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Paleoproteomics Offers a Look into the Deep Past

Paleoproteomics Offers a Look into the Deep Past

Proteomics techniques are opening up new possibilities for archaeological applications

Lauren Everett

Lauren Everett is the managing editor for Lab Manager. She holds a bachelor's degree in journalism from SUNY New Paltz and has more than a decade of experience in news...

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The extraction and sequencing of ancient DNA (aDNA) has long been the go-to method among researchers studying human ancestors and the ancient past. For example, aDNA has played a role in the discovery of the Denisovans, an extinct cousin of Neanderthals, among countless other revelations. 

But more recently, paleoproteomics, which blends the fields of chemistry and molecular biology to analyze ancient proteins, continues to gain traction as a promising method to reveal new discoveries about the history and evolution of humans and animals that aDNA cannot.

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The potential of paleoproteomics

One of the most appealing aspects of paleoproteomics is that it resolves some significant limitations of aDNA. With paleoproteomics, researchers can study artifacts from deeper in time, and gain more detailed insights than from aDNA or other biomolecular techniques. 

The oldest human DNA retrieved so far dates back to about 400,000 years, meaning that researchers are unable to confidently shed light on what human life on Earth was like beyond that time frame. But recently, researchers from the University of Copenhagen were able to sequence proteins containing genetic information, retrieved from the tooth enamel of 800,000-year-old human remains—a first-of-its-kind achievement—the results of which were published in Nature in April 2020. But many researchers believe paleoproteomics has the potential to go even further, and reveal information from humans from at least one million years ago. 

“The preservation potential of proteins is known to be much greater than for DNA, so we can simply go further back in time and look at species that may have gone extinct beyond the capabilities of ancient DNA studies,” says Michael Buckley, Royal Society University senior research fellow at the University of Manchester. Buckley is credited with being a part of the team that developed Zooarchaeology by Mass Spectrometry (ZooMS), which has rapidly become an established method among the research community.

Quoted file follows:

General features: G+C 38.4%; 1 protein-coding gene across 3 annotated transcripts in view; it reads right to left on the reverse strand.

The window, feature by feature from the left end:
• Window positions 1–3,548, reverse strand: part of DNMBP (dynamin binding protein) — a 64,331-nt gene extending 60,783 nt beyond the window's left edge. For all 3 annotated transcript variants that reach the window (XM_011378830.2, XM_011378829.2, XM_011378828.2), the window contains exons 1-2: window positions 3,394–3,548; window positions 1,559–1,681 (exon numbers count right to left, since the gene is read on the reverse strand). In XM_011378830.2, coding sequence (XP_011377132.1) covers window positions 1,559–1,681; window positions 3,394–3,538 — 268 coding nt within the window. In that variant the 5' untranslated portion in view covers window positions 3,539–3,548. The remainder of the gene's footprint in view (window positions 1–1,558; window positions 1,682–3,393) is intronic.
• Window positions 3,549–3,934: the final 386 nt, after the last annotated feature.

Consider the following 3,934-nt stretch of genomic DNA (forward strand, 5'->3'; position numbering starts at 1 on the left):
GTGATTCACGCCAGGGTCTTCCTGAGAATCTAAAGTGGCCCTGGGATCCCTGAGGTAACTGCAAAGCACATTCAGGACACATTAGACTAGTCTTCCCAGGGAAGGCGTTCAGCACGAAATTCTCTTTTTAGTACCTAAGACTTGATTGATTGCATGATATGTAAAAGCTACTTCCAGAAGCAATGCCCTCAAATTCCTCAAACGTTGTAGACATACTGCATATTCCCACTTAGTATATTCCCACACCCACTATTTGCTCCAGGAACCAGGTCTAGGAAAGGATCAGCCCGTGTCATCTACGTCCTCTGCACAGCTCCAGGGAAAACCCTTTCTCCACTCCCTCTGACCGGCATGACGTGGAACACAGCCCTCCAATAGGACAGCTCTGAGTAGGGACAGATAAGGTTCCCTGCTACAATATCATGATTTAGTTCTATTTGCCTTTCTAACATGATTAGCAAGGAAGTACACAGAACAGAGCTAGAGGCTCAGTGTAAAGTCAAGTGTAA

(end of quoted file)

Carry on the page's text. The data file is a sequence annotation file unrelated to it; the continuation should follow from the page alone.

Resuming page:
Buckley and colleagues first introduced ZooMS in 2008, offering a much faster and cheaper way to analyze samples than aDNA. More specifically, ZooMS uses matrix-assisted laser desorption/ionization time of flight mass spectrometry (MALDI-ToF-MS) to analyze collagen and determine if a bone is from an animal or a human. Buckley created ZooMS out of a PhD project, as he was looking into collagen as a research tool, and was reviewing the available sequences of a handful of mammals. “ZooMS really came into existence as a technique for species identification when I showed that we could separate the sheep from the goat using their collagen. These are the two species that are notoriously difficult to distinguish by looking at their bone morphology alone, and crucial for better understanding early animal domestication practices. Since then, we have simplified the method, and widened the species range and studies all over the planet,” he explains.

The technique proved especially useful years later when it was used to identify a hominin bone among thousands of unknown bone fragments in a Denisova cave. This ID led to the discovery that the bone was from a hybrid individual—which researchers nicknamed Denny—who was the product of a Neanderthal mother and a Denisovan father. The discovery quickly gained attention not only among fellow research groups, but also among mainstream news and media outlets.